Reader Comments

From Just Tim: “Re: MU stages beyond stimulus payments. What is the legislative basis to extend the MU program? MU requirements were supposed to run in conjunction with years in which payments were made, not years after penalties kick in. I’d certainly agree that if someone never got to Stage 3, they could reasonably be penalized on an ongoing basis. Otherwise, we’ve just created a large bureaucracy with the power to continue to push unfunded mandates.” Legal scholars and political junkies, the less legislative among us are calling.

From Dim-Sum: “Re: military EHR replacement. Word on the street is that the vendors of choice and partners are as follows. Six service integration (SI) firms will bid Epic. The team that is getting the most news is Leidos/Accenture/Harris. Cerner has a single exclusive SI partner (still doing research to see who that SI is). Allscripts cannot find a partner for their Sunrise. Meditech has the incumbent Northrop Grumman. McKesson walked away from GDIT/Vangent. Siemens has a yet to be named DoD giant. Competitive bids will require an investment by prime and sub software solution firm of about 1.5-2 percent of the total contract value. That means that to win a $5B deal with the DoD, the investment for resources, capabilities, compliance, and regulatory wherewithal (see FISMA, FedRAMP, DIACAP, 508, JITC etc) is $50 million USD. Good Luck beltway bandits and COTS EHR dreamers.” Unverified.

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From Brenda: “Re: Washington’s insurance exchange. Add it to the list of those having issues. By the way, I’ve recommended HIStalk to countless people and I’m glad our company has been a sponsor for about a year now.” The Healthplanfinder exchange has 15,000 applications that are stuck because the user-entered information can’t be matched to the state’s Medicaid benefits database or contain incomplete information (hello, programmer edits?) I speculate that the state incurred the wrath of the grammatical gods when it combined “health plan finder” into a single word.  

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inga_small From Charger: “Terrific correspondence from Orlando; much appreciated since I could not attend! I’m sure you have been deluged with coffee mug requests and are out of stock, but may I place an order for one upon receipt of any new inventory? I will gladly swap you one of my local Karl Strauss Brewery pint glasses in return.” Thanks for the generous offer, but sadly all the coveted coffee mugs are gone. Lorre and I are trying to convince Mr. H that the timing is perfect for the opening of an online store featuring HIStalk swag. Beauty queen sash, anyone?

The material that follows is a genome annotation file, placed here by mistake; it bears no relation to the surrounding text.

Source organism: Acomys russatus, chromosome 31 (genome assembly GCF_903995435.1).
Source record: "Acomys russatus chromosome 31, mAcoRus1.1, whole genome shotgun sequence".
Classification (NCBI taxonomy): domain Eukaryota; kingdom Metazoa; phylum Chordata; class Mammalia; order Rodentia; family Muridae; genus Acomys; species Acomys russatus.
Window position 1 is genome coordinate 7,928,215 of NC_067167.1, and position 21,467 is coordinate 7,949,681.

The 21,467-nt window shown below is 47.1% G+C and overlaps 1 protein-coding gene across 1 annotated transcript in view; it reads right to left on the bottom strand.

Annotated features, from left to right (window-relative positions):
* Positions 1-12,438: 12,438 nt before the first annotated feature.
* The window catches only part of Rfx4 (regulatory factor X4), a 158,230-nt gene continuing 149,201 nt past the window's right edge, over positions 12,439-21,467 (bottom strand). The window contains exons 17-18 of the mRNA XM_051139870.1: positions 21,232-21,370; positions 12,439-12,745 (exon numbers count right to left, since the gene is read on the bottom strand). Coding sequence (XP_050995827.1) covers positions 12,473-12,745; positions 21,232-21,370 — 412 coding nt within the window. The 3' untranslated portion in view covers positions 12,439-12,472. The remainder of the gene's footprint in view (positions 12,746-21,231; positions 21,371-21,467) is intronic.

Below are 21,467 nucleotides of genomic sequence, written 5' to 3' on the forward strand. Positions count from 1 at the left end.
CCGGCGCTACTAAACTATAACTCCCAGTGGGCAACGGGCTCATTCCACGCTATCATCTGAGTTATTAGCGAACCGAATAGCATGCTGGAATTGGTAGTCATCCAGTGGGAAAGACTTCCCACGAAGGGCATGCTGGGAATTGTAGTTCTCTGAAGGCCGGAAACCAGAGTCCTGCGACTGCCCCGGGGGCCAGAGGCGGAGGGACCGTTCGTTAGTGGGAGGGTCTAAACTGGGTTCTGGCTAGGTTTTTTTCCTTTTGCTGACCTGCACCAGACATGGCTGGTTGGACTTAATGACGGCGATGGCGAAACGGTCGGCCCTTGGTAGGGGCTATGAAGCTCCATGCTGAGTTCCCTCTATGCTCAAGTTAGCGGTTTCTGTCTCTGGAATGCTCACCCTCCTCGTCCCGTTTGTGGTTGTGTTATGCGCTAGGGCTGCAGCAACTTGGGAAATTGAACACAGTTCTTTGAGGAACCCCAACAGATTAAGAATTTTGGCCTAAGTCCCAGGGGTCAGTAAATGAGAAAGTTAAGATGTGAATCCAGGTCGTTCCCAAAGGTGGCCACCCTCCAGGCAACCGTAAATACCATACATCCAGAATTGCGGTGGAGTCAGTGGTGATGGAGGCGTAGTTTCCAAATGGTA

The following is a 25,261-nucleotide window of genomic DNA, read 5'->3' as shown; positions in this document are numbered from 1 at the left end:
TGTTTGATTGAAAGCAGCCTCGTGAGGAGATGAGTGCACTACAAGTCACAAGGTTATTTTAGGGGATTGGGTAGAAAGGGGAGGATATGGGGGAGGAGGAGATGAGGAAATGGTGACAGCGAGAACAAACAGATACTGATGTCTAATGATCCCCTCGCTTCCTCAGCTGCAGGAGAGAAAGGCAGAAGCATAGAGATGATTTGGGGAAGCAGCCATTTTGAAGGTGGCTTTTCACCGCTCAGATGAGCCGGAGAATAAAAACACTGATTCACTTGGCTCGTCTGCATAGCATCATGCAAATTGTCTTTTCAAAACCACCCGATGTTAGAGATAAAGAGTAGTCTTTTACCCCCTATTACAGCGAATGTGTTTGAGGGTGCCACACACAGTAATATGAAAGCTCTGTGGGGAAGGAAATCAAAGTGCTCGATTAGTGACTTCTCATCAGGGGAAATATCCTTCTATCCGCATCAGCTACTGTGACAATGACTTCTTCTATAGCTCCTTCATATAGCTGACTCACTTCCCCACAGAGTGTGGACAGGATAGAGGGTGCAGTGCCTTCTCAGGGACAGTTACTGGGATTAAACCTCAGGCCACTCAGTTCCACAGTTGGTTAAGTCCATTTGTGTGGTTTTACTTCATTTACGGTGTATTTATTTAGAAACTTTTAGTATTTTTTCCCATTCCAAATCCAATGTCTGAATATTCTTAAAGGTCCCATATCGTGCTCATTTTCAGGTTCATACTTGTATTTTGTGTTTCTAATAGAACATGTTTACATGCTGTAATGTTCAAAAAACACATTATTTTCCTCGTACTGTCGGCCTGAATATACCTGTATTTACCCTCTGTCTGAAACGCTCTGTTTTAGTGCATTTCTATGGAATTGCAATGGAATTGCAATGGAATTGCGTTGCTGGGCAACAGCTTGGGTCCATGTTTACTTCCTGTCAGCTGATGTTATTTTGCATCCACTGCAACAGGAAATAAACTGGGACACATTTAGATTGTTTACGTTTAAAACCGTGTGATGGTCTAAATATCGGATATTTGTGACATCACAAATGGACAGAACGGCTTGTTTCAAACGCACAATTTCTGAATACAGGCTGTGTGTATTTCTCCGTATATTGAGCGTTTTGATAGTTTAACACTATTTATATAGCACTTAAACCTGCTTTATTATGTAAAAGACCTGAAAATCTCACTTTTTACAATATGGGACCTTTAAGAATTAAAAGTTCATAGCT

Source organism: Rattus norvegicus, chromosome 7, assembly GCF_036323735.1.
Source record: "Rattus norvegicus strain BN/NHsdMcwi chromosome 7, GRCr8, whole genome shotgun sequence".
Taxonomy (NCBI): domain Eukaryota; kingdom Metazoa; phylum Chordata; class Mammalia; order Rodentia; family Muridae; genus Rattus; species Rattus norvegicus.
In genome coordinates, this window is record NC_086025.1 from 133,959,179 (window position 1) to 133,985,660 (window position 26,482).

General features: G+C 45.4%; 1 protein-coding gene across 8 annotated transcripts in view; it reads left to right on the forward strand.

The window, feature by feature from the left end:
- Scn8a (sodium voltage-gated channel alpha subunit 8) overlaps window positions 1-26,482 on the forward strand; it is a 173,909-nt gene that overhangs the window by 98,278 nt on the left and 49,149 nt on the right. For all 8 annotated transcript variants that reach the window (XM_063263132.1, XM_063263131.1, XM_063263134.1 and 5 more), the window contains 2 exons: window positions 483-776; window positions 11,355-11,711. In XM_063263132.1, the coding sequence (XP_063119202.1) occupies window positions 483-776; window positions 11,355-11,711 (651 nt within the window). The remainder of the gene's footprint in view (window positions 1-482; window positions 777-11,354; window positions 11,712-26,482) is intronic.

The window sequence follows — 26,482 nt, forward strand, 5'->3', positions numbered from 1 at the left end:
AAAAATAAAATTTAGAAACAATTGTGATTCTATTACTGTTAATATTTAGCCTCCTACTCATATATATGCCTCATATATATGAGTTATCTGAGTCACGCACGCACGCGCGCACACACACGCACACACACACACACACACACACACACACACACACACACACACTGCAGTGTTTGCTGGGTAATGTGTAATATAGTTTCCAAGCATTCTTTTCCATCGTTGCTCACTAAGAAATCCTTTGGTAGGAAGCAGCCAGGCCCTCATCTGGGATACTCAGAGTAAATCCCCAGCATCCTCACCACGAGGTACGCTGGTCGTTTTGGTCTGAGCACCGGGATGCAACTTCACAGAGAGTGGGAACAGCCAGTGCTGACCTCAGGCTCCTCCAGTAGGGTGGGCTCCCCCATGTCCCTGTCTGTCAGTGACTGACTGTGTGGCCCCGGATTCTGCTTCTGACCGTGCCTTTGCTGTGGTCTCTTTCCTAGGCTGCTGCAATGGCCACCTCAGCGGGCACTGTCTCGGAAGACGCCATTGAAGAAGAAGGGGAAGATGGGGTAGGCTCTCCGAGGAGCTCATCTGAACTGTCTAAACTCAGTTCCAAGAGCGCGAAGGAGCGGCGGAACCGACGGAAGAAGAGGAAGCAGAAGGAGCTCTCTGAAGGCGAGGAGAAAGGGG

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More mug sightings: Investor’s Chair contributor Ben Rooks, who obviously works standing up while looking at green ivy outside his San Francisco office; and Mike Jefferies of Longmont United Hospital, whose Spotify-HIStalk two-monitor setup looks a lot like mine. I still have a few more photos to run next time.

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From Dr. Travis: “Re: Nordic’s new office. Thought this was very cool.” I had to clarify with Travis since this is a Midwestern, tailgating, and college thing that much of the country won’t understand: it’s a cornhole platform.  

From Ion Exchanger: “Re: HIMSS booth. You had traffic in your booth back in the hall. You should get another exhibitor to give you space free in return for drawing people.” That idea has come up on occasion, although not usually from people offering space. Our first-time exhibitor experience was good, especially since it was a low-rent, homebrew operation designed solely to give Lorre a way to say hello to interested readers and sponsors. I think I’ve decided to do it again in Chicago.

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From Dr. Matt: “Re: QlikView. First there’s an Epic partnership and now I find at HIMSS that Health Catalyst offers QlikView on top of their data warehouse. Why are these big players using it?” I’ll let those organizations speak for themselves.

From Doctor N: “Re: HIMSS conference. It was my first one. Only the HIStalk people made me feel valued as a practicing physician. The insults, lack of humility, time away from my clinic, and the lack of vendor understanding of how medicine really works will keep me from returning soon. The sessions could have been done online and the networking conversations were shortened because everyone was in a hurry to get somewhere else. I believe I have seen the American medical industrial complex at its worst. I was surprised at the number of vendor folks who are physicians and how little they know about how we pay for healthcare: SGR (which will worsen matters for providers) and $156 billion being cut from Medicare Advantage plans. They have no clue that I’m not paid for population health and most docs in my community hardly even know the meaning of the term. It is like we are buying the horseshoe, barn, and saddle in the hope that we’ll get a horse for a present. HIStalkapalooza, however, did not disappoint!”